Also surreal was the fact that in those days, Pease was the home of the 509th Bomb Wing. This was the successor to the 509th Composite Group, the Army Air Corps unit that flew the Enola Gay when it dropped the Bomb on Hiroshima at the end of World War II. In 1970, those of us in the 509th were still supposed to wear the Presidential Citation ribbon on our dress blues. For that reason, I was glad I had a grunt job where I wore fatigues.

But a grunt job is a grunt job, when you want it to be and when you don’t want it to be. So, on Christmas night I was on call. At about 11 pm the phone rang. It was a poor SOB on duty in the flight control tower. An emergency beacon had gone off inside a parachute in one of the KC-135 tankers on the flight line. The KC was a military version Boeing 707, a flying gas station, a big airplane.

BEEP BEEP BEEP. The guy in the tower couldn’t turn off his headphones. He had to keep listening. BEEP BEEP BEEP. He claimed to be going nuts from it. Would I please find the offending parachute and turn off the damn beacon.

Right. It was bitter cold, the wind was howling and the flight line was covered with ice. Nowadays, you could probably stare at a computer monitor for a minute or two and identify which plane the beacon signal was coming from–maybe even which parachute. It would then be a pretty simple matter to go to the plane and deal with the beacon. Hell, maybe in 2008 you could do the whole thing from the comfort of home.

But this was 1970. I climbed into my costume and drove to the base. Once I got there, the only thing I had to work with was a portable radio that picked up the beacon signal. I had to drive up and down the flight line until I came to a plane from which the signal seemed to be stronger. Checking the parachutes on board meant opening the nose hatch of the plane, reaching up for the ladder, locking the ladder in place, climbing into the plane (very cold, very dark) and by flashlight reaching into the pack of each of the 10 to 20 parachutes to try to decide which one had a beeping beacon.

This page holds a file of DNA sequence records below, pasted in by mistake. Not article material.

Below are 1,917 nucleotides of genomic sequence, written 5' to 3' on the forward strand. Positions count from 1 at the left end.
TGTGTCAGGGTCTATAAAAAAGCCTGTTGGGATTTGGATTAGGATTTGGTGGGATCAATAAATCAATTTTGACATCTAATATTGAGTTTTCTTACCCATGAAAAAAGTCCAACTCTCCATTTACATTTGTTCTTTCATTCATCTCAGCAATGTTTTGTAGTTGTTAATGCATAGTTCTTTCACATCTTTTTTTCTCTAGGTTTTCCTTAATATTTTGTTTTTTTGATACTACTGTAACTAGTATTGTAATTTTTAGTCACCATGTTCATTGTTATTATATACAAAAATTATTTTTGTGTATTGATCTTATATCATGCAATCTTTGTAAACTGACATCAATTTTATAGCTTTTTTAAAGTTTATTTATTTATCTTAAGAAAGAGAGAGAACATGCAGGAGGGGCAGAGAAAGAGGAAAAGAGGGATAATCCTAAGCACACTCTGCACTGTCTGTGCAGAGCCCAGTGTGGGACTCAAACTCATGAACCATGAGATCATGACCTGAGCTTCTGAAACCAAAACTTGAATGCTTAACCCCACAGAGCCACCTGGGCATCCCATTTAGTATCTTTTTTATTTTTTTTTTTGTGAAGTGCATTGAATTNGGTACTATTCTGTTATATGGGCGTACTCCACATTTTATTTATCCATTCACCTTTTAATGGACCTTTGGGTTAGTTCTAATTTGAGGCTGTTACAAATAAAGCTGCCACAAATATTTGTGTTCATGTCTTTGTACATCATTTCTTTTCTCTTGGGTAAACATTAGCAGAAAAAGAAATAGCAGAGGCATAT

On a good night, you might hit the right airplane on the first try. On a great night, you might follow that by finding the right parachute on the first or second try.

But this was not a good night. I drove up and down the flight line, but the beeps coming to my little radio never changed. I understood what the tower guy had been saying. The beeping was driving me crazy. Slowly, I began to get my mind around the hard truth that I was going to have to check every single airplane until I found the right one. There were about 20 planes on the ground that night. But at least I could turn off the radio. There might be 20 planes to check, but there would be no more beeping!

I started at the top of the flight line and I had reached the third or fourth plane when I lost my footing while try to set the nose hatch ladder in place. My feet went out from under me, and I found myself hanging from the ladder which was hanging crookedly out of the hatch door. The ladder had caught on something, but it wasn’t locked in place. My hat had blown off in the wind, and my gloveless fingers were numb with cold from gripping the metal ladder.

After a minute or two, I realized there was nothing to do but let go of the ladder. And I did. When I landed, the back of my head slammed down hard on the ice. The ladder, free from my grip, fell out of the nose hatch and crashed into my face and bent my glasses. I was cold. I had an egg on the back of my head, and I had about 16 more airplanes to check.

I got to my feet and went back to work. One by one, I checked every damned cold, dark airplane and found absolutely nothing. By this time it was about 1:30 in the morning and I was chilled to the bone. Out of ideas, I drove back to the shop and called the tower to report failure. I couldn’t find anything. Failure meant trouble, so I wasn’t prepared for what the tower guy had to say. “No problem. It was one of the big beacons from the rescue aircraft on the other side of the base. They shut it off an hour ago. So, no problem at all, sarge.”

No problem, sarge, indeed. I wasn’t a failure after all. I had simply been sent on a wild goose chase on a bitter cold Christmas night. Worst of all, I had been out there the last hour out of my own stupidity. If I had left my little radio turned on, after all, I would have known when the beeping stopped.

For some reason, I had a brief flash of that same emotion this morning as I cleared snow and slush out of my driveway in the pouring rain. Why do I live in this climate? Hell, why does anyone live in this climate? Tonight I just don’t know.

Ask me again in June, July or August.